I would love the opportunity to collaborate with Nigerian and African artistes because the kind of music I release is very Western and not really what Nigerians listen to, quite frankly. So, it’s my dream to work with a lot of these artistes I really admire, look up to and listen to – Yemi Alade, Waje, Tiwa Savage, Simi and Adekunle Gold. Falz would be really cool to work with as well. I listen to a lot of Nigerian artistes and these are the specific ones whose style I enjoy. I would really love the opportunity to work on something more Nigerian-style with them if given the chance. So, I follow them and I do what I can to show my interest in that. If I get the chance to promote music in Nigeria, it would have to be Nigerian music. If it’s not Nigerian (music), then Christian contemporary music, which is another genre that I really enjoy. I’m actively working on a Christian contemporary album and I think that is also the kind of music that Nigerians would appreciate. Honestly, any opportunity to work with any of these artistes would be a blessing, would be great exposure for me and show people that my interest in music is very eclectic and not specific to one genre. That’s really the hope.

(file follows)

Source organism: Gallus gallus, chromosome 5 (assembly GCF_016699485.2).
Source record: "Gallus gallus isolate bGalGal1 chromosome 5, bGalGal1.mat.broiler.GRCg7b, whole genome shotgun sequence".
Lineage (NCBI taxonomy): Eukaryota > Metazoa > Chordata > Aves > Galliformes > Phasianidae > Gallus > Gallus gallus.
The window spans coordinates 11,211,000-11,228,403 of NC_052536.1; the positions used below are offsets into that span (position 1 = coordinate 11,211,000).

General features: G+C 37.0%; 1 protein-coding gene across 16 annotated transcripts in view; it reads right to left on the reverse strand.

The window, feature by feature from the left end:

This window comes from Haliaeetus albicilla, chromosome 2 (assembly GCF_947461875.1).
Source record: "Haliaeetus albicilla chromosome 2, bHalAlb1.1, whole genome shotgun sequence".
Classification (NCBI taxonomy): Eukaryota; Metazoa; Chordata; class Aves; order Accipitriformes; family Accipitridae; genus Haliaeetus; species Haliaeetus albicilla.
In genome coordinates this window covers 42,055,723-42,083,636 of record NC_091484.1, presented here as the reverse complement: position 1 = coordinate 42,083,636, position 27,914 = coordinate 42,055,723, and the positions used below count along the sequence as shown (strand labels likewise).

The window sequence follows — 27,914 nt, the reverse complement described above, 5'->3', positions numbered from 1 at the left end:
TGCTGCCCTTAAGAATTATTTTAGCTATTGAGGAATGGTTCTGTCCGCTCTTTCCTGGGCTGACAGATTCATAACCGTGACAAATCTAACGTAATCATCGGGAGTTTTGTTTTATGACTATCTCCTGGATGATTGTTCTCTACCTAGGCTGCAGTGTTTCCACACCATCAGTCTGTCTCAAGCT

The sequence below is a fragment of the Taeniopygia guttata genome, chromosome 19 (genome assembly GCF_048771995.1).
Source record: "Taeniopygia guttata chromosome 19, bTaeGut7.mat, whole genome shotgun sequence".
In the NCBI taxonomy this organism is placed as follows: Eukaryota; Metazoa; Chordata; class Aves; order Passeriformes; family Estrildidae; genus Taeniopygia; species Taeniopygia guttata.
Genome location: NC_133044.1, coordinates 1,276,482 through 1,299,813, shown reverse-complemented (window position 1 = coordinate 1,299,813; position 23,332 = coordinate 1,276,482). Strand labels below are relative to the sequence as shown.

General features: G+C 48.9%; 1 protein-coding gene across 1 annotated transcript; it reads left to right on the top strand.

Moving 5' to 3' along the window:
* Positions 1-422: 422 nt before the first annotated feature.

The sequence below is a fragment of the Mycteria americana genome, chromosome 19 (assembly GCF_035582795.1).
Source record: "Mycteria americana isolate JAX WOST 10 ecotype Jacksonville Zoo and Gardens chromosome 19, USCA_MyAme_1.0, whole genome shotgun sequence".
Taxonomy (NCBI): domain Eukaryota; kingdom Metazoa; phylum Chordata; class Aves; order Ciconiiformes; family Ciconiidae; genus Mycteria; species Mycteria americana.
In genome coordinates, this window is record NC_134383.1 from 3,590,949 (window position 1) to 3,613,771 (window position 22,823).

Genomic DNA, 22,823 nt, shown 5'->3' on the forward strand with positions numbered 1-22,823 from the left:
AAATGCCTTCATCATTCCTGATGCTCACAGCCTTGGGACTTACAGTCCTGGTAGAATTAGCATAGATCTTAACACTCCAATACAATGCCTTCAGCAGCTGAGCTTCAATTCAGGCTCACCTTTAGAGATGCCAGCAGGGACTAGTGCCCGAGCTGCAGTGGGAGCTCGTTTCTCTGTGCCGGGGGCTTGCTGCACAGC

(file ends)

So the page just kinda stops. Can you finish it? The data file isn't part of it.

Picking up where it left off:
You have accomplished a lot at just 31. What else is on your bucket list?

Thank you. I’m just grateful that that’s how it is perceived. I still feel like I have so much I haven’t done and want to do. My life seems to be full of things I want to do. But I’m trying my best to lay foundations for a lot of them right now. For instance, my book that’s coming out is something I had no idea I would ever do, even though writing is something I love to do. That’s something I’ve always done, (I’ve) written fiction a lot. I wrote a lot of stories even in secondary school that people really loved to read. But did I think writing would be something that I would do as a career like publishing a book? I never thought that far, but it was the same thing with music. I didn’t think that I would try to be a musician. I didn’t think I would ever be a speaker, but here we are. My book, ‘More than My Scars,’ comes out in March 2022 and it is a memoir. It gives more detailed insight into different parts of my life, especially the most difficult part of my life, when I was getting better as a burn survivor and more things in the future that came after the accident. I really hope that people read it, I want the book to have the same effect when I speak at different events and people feel they are inspired by the things that I say.

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Source: The PUNCH